The startup world is cut throat. It seems like there is always some kind of monstrous competitor lurking around the corner ready to devour your company. At least, this is what a scarcity mindset would reinforce.
The sad thing is that even if that monster is beaten there is another one ready to take its place. Concerns about competitors are like a hydra. Cut off one head and two more take its place.
What are we to do?
Walk past them. Don't engage. Your brand has one enemy and that is who it was yesterday. The bliss embedded within such a mindset is that whether you win or lose, it's all up to you.
A few weeks ago, I saw the new, "live action" Lion King in theaters with a friend of mine. While I wasn't necessarily disappointed, it felt like something was missing that was inherent within the original. I couldn't put my finger on it, even though the new movie had far better animation, a higher budget, and an opportunity to improve on something that was already there. It just wasn't the same.
Disney + launched recently and after watching the original, I got it. The new version's characters were so realistic that they couldn't convey emotion (hard to make a lion cry or show happiness), but cartoons make it possible.
Watch any scene from the original, be it Mufasa rescuing Simba in the gorge, Scar and the Hyenas' ghoulish anthem Be Prepared, and the return of Simba as king, and it's impossible not to become emotionally invested. That is what was missing from the new rendition.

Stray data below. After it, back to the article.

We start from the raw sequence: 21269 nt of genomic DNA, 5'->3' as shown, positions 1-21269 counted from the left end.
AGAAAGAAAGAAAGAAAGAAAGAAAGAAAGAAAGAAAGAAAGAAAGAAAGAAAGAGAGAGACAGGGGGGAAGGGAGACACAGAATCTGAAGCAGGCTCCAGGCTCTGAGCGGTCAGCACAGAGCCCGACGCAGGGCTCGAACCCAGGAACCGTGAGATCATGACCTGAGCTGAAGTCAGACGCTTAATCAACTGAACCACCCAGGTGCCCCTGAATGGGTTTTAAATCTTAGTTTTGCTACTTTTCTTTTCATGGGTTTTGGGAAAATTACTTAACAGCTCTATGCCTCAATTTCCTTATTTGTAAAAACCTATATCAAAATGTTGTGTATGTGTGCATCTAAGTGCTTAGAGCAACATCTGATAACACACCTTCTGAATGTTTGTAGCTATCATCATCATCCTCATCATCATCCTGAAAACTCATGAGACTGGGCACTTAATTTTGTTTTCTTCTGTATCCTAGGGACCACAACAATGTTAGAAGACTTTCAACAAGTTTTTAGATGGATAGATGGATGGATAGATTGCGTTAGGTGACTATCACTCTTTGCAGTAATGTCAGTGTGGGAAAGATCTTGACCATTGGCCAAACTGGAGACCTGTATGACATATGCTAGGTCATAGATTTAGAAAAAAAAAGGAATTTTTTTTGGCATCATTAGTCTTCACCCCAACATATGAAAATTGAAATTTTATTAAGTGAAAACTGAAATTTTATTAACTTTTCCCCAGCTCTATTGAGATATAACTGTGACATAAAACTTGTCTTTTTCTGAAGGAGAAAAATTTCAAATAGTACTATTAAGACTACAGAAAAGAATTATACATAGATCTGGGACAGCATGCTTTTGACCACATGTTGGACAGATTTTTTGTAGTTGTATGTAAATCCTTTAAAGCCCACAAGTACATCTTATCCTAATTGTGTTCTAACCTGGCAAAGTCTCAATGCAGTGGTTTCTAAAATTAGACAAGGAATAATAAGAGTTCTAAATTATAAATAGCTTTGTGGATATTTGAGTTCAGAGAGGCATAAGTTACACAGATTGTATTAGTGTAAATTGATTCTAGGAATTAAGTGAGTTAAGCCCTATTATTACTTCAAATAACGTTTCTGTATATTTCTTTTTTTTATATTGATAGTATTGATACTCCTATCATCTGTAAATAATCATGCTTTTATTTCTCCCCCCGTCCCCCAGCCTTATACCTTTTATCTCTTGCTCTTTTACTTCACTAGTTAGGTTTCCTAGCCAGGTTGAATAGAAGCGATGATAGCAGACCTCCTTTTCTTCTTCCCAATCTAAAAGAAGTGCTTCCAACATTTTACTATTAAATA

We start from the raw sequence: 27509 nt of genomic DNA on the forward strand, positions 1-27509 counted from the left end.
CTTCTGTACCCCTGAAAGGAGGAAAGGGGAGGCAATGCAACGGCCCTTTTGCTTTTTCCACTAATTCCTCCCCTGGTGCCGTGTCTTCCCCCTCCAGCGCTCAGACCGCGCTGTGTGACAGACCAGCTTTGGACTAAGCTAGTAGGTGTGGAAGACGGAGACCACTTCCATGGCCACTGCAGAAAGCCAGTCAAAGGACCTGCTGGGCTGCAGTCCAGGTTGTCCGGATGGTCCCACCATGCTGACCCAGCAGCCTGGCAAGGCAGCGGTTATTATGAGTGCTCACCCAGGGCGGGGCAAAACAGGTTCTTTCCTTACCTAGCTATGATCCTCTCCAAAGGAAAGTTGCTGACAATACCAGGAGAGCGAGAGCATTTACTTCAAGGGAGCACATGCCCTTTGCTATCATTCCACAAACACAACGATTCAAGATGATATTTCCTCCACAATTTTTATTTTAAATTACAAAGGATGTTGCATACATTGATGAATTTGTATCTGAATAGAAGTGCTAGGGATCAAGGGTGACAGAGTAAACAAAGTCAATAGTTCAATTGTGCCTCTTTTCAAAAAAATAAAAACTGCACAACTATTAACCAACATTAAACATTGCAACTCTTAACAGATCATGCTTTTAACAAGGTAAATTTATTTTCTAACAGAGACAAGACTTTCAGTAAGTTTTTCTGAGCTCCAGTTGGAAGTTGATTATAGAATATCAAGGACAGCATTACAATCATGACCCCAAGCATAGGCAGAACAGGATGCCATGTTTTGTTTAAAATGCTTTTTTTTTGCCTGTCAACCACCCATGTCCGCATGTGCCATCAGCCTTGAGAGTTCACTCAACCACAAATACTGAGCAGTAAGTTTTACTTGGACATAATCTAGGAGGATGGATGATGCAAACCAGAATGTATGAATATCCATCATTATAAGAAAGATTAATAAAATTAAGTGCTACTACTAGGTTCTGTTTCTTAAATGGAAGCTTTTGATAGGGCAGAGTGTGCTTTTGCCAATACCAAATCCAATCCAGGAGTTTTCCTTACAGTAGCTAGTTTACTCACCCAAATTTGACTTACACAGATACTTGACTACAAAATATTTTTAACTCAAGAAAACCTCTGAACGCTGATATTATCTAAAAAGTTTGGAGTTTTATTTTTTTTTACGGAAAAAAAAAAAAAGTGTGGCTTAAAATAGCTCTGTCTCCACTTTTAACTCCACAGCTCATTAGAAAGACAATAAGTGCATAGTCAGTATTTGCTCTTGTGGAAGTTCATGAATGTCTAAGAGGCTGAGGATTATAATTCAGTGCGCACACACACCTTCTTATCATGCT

The point that I'm getting at is this: you can have the fanciest tools, the best animation, or a better mousetrap so to speak, but if you miss out on getting emotional buy-in, it falls short.
Story beats features.
A week ago, I had spoken with a digital marketer who expressed concerns in working with a designer on websites. Main reason being that he had seen projects go awry because most designers don't care about the canonical structure of link building or using a website as a sales/marketing engine, they just want it to look pretty. When I probed for specific examples of problems designers had caused for him, he put up a wall and said, "you just need an SEO partner."
That didn't help me at all. It would be like me telling someone their branding sucked, not telling them why, and saying they need to work with me.
Still, it sounded like I needed a second opinion on my site structures and how using SEO could make these designs better. I reached out to my network and was referred to a guy named Tyler from Socratik, by a larger branding agency.
Oh man, it was like night and day. In an hour Tyler gave me a rundown of best SEO practices, showed me tools to use, and clued me in to some of his personal tips for building out content on websites. He lifted the curtain and showed me what went on behind the scenes. Needless to say, he earned a substantial amount of my trust and I will send anybody I meet that needs SEO services his way.
Now, what about rebellion? Tyler is a rebel. Here's why: I have not met an SEO strategist who was willing to sit down and talk shop like this, ever. Since rebellion is contextual, Tyler sticks out because he did something genuinely different than the rest of his peers. That is what makes him rebellious.